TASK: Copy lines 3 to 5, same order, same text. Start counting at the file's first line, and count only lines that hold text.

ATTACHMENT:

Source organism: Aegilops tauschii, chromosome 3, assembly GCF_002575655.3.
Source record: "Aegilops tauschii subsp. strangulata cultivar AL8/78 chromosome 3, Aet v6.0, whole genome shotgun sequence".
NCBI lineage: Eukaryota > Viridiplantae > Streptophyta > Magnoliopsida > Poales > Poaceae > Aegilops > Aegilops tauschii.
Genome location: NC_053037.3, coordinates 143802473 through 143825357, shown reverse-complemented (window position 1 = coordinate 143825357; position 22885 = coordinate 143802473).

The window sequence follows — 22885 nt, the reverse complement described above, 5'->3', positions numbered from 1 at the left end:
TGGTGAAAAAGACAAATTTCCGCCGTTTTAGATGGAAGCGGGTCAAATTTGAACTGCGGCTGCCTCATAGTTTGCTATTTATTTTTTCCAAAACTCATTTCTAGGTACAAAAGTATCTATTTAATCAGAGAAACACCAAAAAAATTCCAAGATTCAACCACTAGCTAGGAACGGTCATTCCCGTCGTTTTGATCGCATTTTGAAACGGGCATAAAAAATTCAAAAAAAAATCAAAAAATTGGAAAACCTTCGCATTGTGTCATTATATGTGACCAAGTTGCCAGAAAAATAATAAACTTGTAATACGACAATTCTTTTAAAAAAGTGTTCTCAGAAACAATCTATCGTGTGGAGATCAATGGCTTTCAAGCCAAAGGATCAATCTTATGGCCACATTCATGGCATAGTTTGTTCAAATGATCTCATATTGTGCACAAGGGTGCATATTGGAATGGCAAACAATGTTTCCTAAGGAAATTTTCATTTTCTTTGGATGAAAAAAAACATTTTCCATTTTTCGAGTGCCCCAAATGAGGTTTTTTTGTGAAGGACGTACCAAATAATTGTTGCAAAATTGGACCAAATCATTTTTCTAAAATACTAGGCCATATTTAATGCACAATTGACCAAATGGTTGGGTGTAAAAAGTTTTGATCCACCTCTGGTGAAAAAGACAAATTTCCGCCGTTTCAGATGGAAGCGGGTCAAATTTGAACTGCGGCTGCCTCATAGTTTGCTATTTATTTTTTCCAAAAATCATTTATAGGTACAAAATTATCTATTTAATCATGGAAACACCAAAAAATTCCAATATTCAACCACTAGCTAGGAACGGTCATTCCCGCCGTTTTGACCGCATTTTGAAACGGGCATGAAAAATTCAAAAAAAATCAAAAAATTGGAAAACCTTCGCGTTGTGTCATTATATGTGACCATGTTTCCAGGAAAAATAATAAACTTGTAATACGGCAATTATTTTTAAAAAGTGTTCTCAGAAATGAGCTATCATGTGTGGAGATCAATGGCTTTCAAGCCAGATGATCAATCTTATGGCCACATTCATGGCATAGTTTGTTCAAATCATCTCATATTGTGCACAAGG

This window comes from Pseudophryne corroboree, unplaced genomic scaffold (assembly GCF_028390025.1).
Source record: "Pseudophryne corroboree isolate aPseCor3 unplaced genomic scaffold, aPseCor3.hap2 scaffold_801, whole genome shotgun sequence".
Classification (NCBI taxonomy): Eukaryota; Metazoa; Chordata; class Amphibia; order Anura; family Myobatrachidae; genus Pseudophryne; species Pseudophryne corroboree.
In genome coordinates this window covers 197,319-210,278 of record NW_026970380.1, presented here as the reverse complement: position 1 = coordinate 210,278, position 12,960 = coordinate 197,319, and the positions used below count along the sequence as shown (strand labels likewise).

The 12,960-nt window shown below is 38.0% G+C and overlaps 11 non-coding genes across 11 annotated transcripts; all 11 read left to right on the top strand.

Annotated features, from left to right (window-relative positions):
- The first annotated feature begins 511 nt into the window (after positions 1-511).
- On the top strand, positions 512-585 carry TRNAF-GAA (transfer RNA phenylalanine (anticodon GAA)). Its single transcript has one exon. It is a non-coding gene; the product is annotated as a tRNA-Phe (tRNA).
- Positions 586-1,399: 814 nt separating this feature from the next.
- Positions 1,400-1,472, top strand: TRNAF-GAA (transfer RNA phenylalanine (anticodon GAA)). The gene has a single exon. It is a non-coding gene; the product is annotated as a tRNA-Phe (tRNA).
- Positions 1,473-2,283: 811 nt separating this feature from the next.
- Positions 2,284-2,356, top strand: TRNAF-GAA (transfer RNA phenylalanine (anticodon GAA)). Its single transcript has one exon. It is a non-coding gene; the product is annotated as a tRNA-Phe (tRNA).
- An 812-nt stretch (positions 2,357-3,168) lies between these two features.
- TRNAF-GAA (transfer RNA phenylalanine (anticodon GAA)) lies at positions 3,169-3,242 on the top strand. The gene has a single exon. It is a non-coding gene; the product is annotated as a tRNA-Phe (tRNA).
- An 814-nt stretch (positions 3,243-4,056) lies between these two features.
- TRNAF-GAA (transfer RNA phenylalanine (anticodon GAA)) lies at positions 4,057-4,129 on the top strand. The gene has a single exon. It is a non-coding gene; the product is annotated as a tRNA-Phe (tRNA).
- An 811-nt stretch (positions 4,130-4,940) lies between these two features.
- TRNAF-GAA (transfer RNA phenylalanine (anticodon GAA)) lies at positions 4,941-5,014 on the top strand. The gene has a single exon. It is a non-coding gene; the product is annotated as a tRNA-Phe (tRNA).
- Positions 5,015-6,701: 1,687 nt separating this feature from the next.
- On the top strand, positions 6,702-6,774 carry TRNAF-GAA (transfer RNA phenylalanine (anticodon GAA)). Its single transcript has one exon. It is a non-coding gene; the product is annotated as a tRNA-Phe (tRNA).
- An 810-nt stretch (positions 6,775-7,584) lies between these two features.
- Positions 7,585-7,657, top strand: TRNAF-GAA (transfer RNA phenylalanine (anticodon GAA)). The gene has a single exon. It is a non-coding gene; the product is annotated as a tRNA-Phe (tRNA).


NCBI lineage: Eukaryota > Viridiplantae > Streptophyta > Magnoliopsida > Poales > Poaceae > Aegilops > Aegilops tauschii.
Genome location: NC_053037.3, coordinates 143802473 through 143825357, shown reverse-complemented (window position 1 = coordinate 143825357; position 22885 = coordinate 143802473).

The window sequence follows — 22885 nt, the reverse complement described above, 5'->3', positions numbered from 1 at the left end: